Font Size

100% 150% 200%

Background Colour

Default Contrast
Close Reset

Glasgow, Rutherglen, Old Bridge

Road Bridge (18th Century)

Site Name Glasgow, Rutherglen, Old Bridge

Classification Road Bridge (18th Century)

Alternative Name(s) River Clyde; Dalmarnock

Canmore ID 277654

Site Number NS66SW 959

NGR NS 6061 6309

Datum OSGB36 - NGR


Ordnance Survey licence number 100057073. All rights reserved.
Canmore Disclaimer. © Copyright and database right 2019.

Toggle Aerial | View on large map


Administrative Areas

  • Council Glasgow, City Of
  • Parish Rutherglen (City Of Glasgow)
  • Former Region Strathclyde
  • Former District City Of Glasgow
  • Former County Lanarkshire

Archaeology Notes

NS66SW 959 c. 6061 6309

For successor and present bridge, see NS66SW 507.

The present Rutherglen Bridge (NS66SW 507) replaced a five-arched structure built in 1776.

J R Hume 1974.

The present Rutherglen Bridge (NS66SW 507) replaced the first Rutherglen Bridge, of five masonry arches, built 1774-5. Its engineer is said to have been James Watt during his early practice as a civil engineer.

E Williamson, A Riches and M Higgs 1990.

This bridge formerly carried a public road across the River Clyde between Rutherglen (to the S) and Dalmarnock (to the N). The river here forms the boundary between the parishes of Glasgow (to the N) and Govan (to the S).

The location cited for this bridge is inferred from that of the successor and present structure (NS66SW 507).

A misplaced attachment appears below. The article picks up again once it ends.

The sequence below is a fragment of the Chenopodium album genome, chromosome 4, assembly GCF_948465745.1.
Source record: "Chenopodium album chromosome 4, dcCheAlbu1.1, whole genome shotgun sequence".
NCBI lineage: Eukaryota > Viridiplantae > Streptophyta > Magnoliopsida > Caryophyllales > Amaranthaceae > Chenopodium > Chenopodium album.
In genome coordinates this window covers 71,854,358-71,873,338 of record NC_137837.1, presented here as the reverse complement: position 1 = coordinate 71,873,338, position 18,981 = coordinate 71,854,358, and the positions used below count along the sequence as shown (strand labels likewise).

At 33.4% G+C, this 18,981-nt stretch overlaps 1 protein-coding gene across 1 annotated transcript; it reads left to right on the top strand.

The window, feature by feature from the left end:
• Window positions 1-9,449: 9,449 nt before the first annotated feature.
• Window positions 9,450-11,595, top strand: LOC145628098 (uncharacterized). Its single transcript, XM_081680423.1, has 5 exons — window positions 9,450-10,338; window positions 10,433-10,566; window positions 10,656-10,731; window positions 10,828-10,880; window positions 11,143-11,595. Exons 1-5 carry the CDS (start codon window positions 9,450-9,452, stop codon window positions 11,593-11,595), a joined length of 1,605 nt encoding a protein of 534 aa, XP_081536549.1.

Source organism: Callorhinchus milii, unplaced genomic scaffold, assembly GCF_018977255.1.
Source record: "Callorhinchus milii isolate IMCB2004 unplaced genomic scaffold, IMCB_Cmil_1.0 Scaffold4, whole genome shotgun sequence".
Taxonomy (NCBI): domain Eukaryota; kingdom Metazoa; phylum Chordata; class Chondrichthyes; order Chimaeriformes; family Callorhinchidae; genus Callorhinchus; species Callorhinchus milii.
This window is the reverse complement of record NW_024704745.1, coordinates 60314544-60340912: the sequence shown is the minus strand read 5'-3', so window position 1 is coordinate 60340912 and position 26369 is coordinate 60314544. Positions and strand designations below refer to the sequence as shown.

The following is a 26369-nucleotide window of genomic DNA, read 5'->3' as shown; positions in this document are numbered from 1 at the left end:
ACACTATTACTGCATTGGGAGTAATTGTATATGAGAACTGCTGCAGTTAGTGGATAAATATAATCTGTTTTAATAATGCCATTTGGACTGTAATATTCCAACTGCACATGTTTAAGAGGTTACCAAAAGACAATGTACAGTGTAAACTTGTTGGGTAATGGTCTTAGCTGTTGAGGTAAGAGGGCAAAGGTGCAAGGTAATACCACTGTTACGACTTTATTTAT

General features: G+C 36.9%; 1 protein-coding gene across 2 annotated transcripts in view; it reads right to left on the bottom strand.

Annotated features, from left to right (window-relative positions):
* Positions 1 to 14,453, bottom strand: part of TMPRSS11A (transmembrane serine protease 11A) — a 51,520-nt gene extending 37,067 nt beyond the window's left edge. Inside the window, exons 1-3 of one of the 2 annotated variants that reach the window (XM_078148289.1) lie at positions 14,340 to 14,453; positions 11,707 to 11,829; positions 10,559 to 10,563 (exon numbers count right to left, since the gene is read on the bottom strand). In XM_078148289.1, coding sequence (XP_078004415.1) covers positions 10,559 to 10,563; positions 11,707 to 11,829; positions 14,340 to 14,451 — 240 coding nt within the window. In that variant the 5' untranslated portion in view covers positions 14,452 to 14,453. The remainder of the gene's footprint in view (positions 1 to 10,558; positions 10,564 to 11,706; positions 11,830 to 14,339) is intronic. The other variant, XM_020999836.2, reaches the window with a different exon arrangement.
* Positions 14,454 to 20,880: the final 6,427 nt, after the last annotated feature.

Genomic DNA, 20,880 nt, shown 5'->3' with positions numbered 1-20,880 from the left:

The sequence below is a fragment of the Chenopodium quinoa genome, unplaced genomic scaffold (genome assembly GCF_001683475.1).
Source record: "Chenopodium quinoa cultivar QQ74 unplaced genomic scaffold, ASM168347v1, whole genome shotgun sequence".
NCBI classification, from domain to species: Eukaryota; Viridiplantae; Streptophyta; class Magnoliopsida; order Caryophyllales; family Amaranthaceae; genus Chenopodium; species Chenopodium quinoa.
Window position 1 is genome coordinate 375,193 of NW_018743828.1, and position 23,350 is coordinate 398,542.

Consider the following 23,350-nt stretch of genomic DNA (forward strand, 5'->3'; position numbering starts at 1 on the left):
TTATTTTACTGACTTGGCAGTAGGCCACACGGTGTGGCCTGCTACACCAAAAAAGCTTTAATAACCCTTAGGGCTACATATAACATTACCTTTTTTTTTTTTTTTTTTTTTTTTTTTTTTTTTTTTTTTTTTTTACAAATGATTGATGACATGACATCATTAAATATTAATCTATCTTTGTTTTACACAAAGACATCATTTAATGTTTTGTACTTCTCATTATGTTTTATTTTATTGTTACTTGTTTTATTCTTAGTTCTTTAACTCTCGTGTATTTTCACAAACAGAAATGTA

Information from RCAHMS (RJCM), 12 December 2005.


Project (2007)

This project was undertaken to input site information listed in 'Civil engineering heritage: Scotland - Lowlands and Borders' by R Paxton and J Shipway, 2007.

Publication Account (2007)

The original Rutherglen Bridge was a five-span segmental arch stone bridge, 16 ft wide between parapet faces, built in 1774–75 to the design of James Watt and costing about £2000. It had segmental arch spans from 60 ft–65 ft–70 ft, all with the same radius of 41 ft, and 1 in 25 gradients from the abutments to the centre. Watt drew the plan on 19 April 1774, during the same week that he was preparing plans for his Caledonian Canal proposal with 32 locks. The specification called for the piers to be founded on fir platforms 3 ft below the lowest part of the river bed surrounded by 4 in. grooved sheeting piles driven down 6 ft. Each pier was to be founded on 56, 9 in. diameter iron-shod bearing piles 8 ft long. Execution was to be within cofferdams until the masonry was brought above water, and the spaces between pile heads were to be filled with rammed rubble. Watt’s drawing shows weight reduction provision by means of spandrel cavitation above a central arch pier and in the longitudinal form practised by Smeaton at Perth Bridge (6-16). The outside spandrel walls were ‘to be 4 ft thick and the remaining space is to be divided into three by two walls of 20 in. running the lengthway of the bridge. These spaces are to be covered at the top by three Gothic (pointed) arches of two feet rise.’ Watt’s bridge, despite its narrowness and steep roadway, lasted well but the removal of the weir on completion of a temporary service bridge hastened its demise in 1890. The temporary bridge, of eight timber spans of 32 ft and a central steel span of 55 ft, was erected by Hugh Kennedy & Sons, Partick, at a cost of £2936.

R Paxton and J Shipway 2007

Reproduced from 'Civil Engineering heritage: Scotland - Lowlands and Borders' with kind permission of Thomas Telford Publishers.


MyCanmore Image Contributions

Contribute an Image

MyCanmore Text Contributions